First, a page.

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What to Do Before Your Annual Review: Tip 4

Here’s my final tip–for now!–on What to Do Before Your Annual Review. Have you tried some of these ideas? Or have others you’ve used? I love to hear about what’s working at work–and what isn’t–so please share so we can share with our community! You can reply at the end of this post, or you can share on our Facebook page! If you missed the three earlier tips, here they are:

Tip #4: Talk Before It’s Time to Talk

Does your annual review conversation quickly degrade into running down the a checklist of tasks you and your boss haven’t discussed in a while? Do you hope for a big, meaty, insightful conversation, but end up with a ho-hum information exchange that could have been sent over email?

If that’s the case, it’s time for you to engage in tip #4–talk before it’s time to talk.

Contrary to popular belief, your annual review is usually not the right time to start a conversation about your career growth, promotability, or your achievements. The conversation is best when it’s a continuation of topics you’ve already been talking about.

Already talking about? “But we’ve been too busy to really talk, ” a client said to me. “Besides, isn’t it my manager’s responsibility to make sure we’re talking,  so she knows what’s going on with me?” Yes, and no is my response.

I’ll explain. Yes, one lesson in Good Manager Behavior 101 is to make time to regularly connect with your team. This often plays out as scheduling one-on-one monthly or quarterly meetings or calls, where the agenda is intended to be on bigger picture issues, like professional development, growth, or new opportunities.

AND, the reality is that even with many good intentions to live Good Manager Behavior 101, today’s working manager is busier than ever, and those check-in meetings can revert to task review, or worse, get perpetually postponed due to the firedrills of the day. A colleague of mine, a well respected Good Manager in a large organization, wrote me:

  • “I know from experience how important the one-on-one meetings can be, and I even enjoy the opportunity to take a step back and talk to that particular person. But in the everyday swirl, when those meetings show up on the calendar, they don’t seem that important. Cancelling doesn’t feel great, but unless anything’s on fire with the employee, I end up choosing the day’s urgency instead of the long-term investment in my team. I think my team is sometimes grateful for the cancellation, too. “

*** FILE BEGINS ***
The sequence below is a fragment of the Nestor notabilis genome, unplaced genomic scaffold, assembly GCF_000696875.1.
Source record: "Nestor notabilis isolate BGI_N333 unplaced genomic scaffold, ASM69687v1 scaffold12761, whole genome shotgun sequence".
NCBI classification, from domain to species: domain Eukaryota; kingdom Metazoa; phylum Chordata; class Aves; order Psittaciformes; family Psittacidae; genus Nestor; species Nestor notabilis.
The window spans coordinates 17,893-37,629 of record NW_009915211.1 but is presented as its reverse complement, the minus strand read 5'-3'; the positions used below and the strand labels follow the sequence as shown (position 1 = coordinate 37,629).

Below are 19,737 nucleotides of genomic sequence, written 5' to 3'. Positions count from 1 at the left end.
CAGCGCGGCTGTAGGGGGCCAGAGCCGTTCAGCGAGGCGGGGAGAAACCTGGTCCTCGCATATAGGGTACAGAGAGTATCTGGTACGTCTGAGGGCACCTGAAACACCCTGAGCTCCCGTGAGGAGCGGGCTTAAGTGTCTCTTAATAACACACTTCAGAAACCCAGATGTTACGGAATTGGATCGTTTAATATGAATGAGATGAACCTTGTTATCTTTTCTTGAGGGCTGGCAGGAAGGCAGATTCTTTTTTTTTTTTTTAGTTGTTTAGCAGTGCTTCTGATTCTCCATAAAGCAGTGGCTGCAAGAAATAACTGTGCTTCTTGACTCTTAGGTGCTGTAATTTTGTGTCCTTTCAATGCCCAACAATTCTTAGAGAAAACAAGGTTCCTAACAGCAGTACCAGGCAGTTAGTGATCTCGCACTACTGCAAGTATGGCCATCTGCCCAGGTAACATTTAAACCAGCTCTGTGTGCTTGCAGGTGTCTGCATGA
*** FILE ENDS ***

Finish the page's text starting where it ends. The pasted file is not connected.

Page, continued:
So when even a Good Manager is pushing those conversations off, you can be sure an Average Manager or a Still-Learning Manager might be doing the same thing, too. What’s a person to do?

Make time to talk before your annual talk. If your boss isn’t already scheduling—and keeping—a regular check-in meeting with you, at a minimum invite him or her to catch up at least a month before the performance review time, by saying things like:

  • “I know you have a lot going on, and we haven’t had the chance to connect live/voice-to-voice for a while. What would be helpful to know from me as we get ready for our annual performance review conversation?”
  • “With our annual review conversation coming up, what’s the one thing you want to make sure we cover then?”

Also, you know how you don’t want any surprises in your annual review? Well, your manager is just like you, and springing a fresh topic during the annual review can be an unpopular–and unproductive–strategy. But if you do have big picture questions or expectations for the review, try setting those expectations in advance:

  • “I have a few questions I’d like to make sure we talk about in the next few months. What works best for you—making time during our annual review conversation, or scheduling additional time to talk shortly afterward?”
  • “I know our annual review is approaching. Will you be sending me anything in advance to prepare? If not, I have some thoughts/ questions I’d like to cover, and I’ll send them to you by [commit to a date that’s far enough in advance to give your manager a chance to look at them]. “

The bottom line is, no matter who’s job it seems on paper, you deserve and need focused attention and conversation at annual review time, and throughout the working year. Don’t wait for others to tell you what or when–start talking before it’s time to talk. You’ll take back the control you need –and you’ll be better positioned to bring your superpowers to work.

How do you prepare for your annual review? Share your tips or reactions to this post by replying below, or commenting on our Facebook page!